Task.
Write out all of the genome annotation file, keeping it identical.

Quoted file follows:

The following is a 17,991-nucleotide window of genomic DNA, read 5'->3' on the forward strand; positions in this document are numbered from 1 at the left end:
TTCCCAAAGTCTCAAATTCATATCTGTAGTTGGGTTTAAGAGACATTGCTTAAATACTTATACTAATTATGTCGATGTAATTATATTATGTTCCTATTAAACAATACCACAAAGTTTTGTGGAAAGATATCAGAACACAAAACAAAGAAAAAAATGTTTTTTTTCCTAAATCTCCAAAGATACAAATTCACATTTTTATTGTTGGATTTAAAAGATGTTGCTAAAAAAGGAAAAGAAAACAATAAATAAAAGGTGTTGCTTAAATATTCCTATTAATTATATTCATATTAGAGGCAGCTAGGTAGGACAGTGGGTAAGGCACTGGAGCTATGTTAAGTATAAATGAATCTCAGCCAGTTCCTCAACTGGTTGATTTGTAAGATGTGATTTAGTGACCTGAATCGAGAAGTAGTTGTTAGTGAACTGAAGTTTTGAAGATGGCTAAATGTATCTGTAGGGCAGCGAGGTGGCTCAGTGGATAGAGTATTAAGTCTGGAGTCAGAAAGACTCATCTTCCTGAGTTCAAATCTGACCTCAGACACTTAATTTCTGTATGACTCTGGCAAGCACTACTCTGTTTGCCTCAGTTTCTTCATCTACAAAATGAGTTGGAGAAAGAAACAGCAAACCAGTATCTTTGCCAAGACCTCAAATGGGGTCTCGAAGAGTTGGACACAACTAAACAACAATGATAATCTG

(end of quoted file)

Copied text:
The following is a 17,991-nucleotide window of genomic DNA, read 5'->3' on the forward strand; positions in this document are numbered from 1 at the left end:
TTCCCAAAGTCTCAAATTCATATCTGTAGTTGGGTTTAAGAGACATTGCTTAAATACTTATACTAATTATGTCGATGTAATTATATTATGTTCCTATTAAACAATACCACAAAGTTTTGTGGAAAGATATCAGAACACAAAACAAAGAAAAAAATGTTTTTTTTCCTAAATCTCCAAAGATACAAATTCACATTTTTATTGTTGGATTTAAAAGATGTTGCTAAAAAAGGAAAAGAAAACAATAAATAAAAGGTGTTGCTTAAATATTCCTATTAATTATATTCATATTAGAGGCAGCTAGGTAGGACAGTGGGTAAGGCACTGGAGCTATGTTAAGTATAAATGAATCTCAGCCAGTTCCTCAACTGGTTGATTTGTAAGATGTGATTTAGTGACCTGAATCGAGAAGTAGTTGTTAGTGAACTGAAGTTTTGAAGATGGCTAAATGTATCTGTAGGGCAGCGAGGTGGCTCAGTGGATAGAGTATTAAGTCTGGAGTCAGAAAGACTCATCTTCCTGAGTTCAAATCTGACCTCAGACACTTAATTTCTGTATGACTCTGGCAAGCACTACTCTGTTTGCCTCAGTTTCTTCATCTACAAAATGAGTTGGAGAAAGAAACAGCAAACCAGTATCTTTGCCAAGACCTCAAATGGGGTCTCGAAGAGTTGGACACAACTAAACAACAATGATAATCTG